That Daring Australian Girl is the story of Muriel Matters: Australian elocutionist, turned actress, turned female activist.
Perhaps I’ve seen too many productions on women's suffrage, but this seems well-trodden territory in the arts scene. It did however come as quite a surprise to learn that an Australian woman had been so deeply involved with the British women’s suffrage movement.
A piece of feminist theatre, this show follows a documentary-style approach which paints a very clear and detailed picture of Muriel’s life, with Joanne Hartstone taking on the role of Muriel as the narrator.
Joanne portrays Muriel with the considered and contrived air of an upper-class woman, and being Australian herself, she does a good job with Muriel’s peculiar (shrill) accent: for any Good Life fans, think Margo Leadbetter.
The narrative moves through the various landmarks in the history of the women's movement detailing prominent historical moments, from the Conciliation Bill, the Cat and Mouse act, and up to the First World War. It is, however, the lesser known events of Muriel’s life, particularly, her airborne adventure that capture attention. Credit is certainly due here as the use of stage props produces strong atmospheric effects.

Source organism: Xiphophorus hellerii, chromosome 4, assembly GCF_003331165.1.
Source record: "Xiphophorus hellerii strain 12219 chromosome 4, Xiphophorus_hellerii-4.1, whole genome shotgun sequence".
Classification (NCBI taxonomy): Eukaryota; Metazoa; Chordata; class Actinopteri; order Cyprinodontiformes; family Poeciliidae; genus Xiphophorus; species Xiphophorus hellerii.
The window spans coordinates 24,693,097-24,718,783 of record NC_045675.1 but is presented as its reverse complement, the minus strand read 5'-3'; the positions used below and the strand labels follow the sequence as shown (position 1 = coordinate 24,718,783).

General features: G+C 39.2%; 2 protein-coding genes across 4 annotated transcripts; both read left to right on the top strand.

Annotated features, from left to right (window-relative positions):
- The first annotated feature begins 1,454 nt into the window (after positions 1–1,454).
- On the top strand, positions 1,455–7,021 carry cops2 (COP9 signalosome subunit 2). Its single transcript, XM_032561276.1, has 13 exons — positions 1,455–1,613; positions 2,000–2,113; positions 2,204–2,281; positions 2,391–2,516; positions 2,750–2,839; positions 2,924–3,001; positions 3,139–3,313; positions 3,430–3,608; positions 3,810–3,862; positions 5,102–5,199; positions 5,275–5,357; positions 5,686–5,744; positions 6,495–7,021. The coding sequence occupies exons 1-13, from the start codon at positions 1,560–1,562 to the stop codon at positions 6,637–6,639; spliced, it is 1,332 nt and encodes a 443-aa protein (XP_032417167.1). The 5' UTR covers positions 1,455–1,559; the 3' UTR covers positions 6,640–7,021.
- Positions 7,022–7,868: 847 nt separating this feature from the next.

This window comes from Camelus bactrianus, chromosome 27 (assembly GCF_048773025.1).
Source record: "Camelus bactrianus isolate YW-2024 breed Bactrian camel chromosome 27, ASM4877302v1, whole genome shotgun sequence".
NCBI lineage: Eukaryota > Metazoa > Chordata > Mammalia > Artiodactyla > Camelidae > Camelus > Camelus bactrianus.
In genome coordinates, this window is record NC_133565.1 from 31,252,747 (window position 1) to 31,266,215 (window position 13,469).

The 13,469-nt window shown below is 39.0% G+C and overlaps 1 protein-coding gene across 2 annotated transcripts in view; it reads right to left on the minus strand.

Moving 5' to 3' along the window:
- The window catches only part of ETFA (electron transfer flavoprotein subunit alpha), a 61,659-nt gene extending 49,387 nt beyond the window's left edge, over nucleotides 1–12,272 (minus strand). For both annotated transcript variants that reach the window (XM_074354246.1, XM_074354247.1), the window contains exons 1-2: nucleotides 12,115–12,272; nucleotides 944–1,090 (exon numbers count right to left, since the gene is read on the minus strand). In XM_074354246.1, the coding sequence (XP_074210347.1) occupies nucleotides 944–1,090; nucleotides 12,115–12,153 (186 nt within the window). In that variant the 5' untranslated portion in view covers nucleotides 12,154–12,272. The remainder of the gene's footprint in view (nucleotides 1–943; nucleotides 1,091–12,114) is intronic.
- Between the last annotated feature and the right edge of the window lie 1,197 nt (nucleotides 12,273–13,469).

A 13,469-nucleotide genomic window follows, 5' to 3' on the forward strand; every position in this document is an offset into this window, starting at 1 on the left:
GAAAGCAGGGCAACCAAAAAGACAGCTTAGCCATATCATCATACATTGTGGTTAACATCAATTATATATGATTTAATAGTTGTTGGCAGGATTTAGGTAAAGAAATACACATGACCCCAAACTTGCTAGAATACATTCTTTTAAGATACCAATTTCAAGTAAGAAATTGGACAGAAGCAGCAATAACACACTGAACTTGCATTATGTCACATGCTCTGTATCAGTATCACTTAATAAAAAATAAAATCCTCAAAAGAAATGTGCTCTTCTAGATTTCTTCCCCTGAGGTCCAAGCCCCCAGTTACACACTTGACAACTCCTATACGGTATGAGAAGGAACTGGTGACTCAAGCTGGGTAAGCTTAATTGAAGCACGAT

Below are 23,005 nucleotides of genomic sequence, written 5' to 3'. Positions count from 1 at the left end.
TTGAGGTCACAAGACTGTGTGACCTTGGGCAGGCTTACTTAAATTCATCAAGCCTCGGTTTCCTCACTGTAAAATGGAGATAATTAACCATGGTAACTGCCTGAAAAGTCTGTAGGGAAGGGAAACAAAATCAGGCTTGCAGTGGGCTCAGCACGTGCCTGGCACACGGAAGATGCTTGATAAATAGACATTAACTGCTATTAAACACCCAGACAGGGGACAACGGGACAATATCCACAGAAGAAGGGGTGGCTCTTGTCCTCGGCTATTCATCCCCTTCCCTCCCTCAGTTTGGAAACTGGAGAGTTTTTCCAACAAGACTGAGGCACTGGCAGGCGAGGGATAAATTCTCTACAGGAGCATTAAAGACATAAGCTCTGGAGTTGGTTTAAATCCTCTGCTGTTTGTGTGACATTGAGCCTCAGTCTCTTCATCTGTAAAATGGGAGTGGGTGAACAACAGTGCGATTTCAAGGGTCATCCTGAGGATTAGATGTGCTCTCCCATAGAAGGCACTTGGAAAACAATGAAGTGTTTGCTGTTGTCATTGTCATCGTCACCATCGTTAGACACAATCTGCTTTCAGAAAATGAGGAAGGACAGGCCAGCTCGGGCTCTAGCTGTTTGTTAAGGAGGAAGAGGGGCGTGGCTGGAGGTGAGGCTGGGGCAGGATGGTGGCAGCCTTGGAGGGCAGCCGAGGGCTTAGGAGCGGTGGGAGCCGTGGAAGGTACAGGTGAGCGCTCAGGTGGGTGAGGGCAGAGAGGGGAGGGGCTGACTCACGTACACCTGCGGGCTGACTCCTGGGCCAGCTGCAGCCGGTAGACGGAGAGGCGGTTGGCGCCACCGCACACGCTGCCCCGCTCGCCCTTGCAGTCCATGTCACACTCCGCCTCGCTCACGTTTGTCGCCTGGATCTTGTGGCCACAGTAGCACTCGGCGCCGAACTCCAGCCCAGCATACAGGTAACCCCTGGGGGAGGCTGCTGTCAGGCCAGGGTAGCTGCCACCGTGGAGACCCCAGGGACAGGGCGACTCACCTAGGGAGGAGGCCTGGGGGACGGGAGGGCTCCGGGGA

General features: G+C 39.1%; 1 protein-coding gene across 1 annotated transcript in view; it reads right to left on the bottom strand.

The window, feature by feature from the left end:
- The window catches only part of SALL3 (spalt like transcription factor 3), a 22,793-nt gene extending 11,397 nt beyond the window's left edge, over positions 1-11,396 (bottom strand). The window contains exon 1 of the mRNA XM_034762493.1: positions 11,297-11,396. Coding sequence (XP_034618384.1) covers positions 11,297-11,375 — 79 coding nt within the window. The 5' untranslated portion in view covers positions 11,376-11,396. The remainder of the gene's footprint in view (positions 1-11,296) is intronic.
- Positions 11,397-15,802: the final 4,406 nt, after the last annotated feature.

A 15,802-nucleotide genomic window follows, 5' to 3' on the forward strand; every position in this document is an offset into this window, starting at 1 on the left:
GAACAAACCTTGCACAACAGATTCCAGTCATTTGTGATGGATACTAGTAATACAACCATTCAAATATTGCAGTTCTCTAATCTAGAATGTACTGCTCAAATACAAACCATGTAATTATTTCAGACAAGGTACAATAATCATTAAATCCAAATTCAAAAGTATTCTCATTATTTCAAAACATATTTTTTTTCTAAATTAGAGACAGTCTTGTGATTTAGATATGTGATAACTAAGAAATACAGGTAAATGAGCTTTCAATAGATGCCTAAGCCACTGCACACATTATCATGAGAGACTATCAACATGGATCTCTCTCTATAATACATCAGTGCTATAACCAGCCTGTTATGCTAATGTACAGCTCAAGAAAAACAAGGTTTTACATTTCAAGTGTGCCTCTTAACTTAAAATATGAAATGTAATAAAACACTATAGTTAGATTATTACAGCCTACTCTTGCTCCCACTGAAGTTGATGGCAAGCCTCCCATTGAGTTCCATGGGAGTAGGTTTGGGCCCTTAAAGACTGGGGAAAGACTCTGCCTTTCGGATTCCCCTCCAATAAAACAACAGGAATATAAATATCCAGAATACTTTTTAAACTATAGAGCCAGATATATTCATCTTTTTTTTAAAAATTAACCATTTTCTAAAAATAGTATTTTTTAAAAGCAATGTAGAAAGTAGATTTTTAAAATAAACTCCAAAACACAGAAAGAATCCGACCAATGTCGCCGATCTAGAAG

From a theatrical perspective, That Daring Australian Girl could have done with being a little bit more like the title suggests: daring.It uses a chronological narrative which felt unduly conventional for this passionate portrayal of a modern woman. Consequently, it is very much like reading from her personal diary, word for word, which is certainly informative yet a little dry.
Likewise, the script is overtly educational with many facts being spelt out for the audience. Asides are interjected for the sake of historical detail which detract from the otherwise natural flow of the narrative. The effect of which was a little more like being in a history lesson.
The play only really gains momentum after Muriel’s arrival in England and subsequent involvement with the Women's Freedom League. Her life beforehand, though relevant in a biographical sense, lend nothing to the performance.
The play was well received by the audience and makes for an eye-opening hour about a forgotten legacy.
Assembly Two, George Square Studios @ 11:45
For more information please visit the Edfringe Website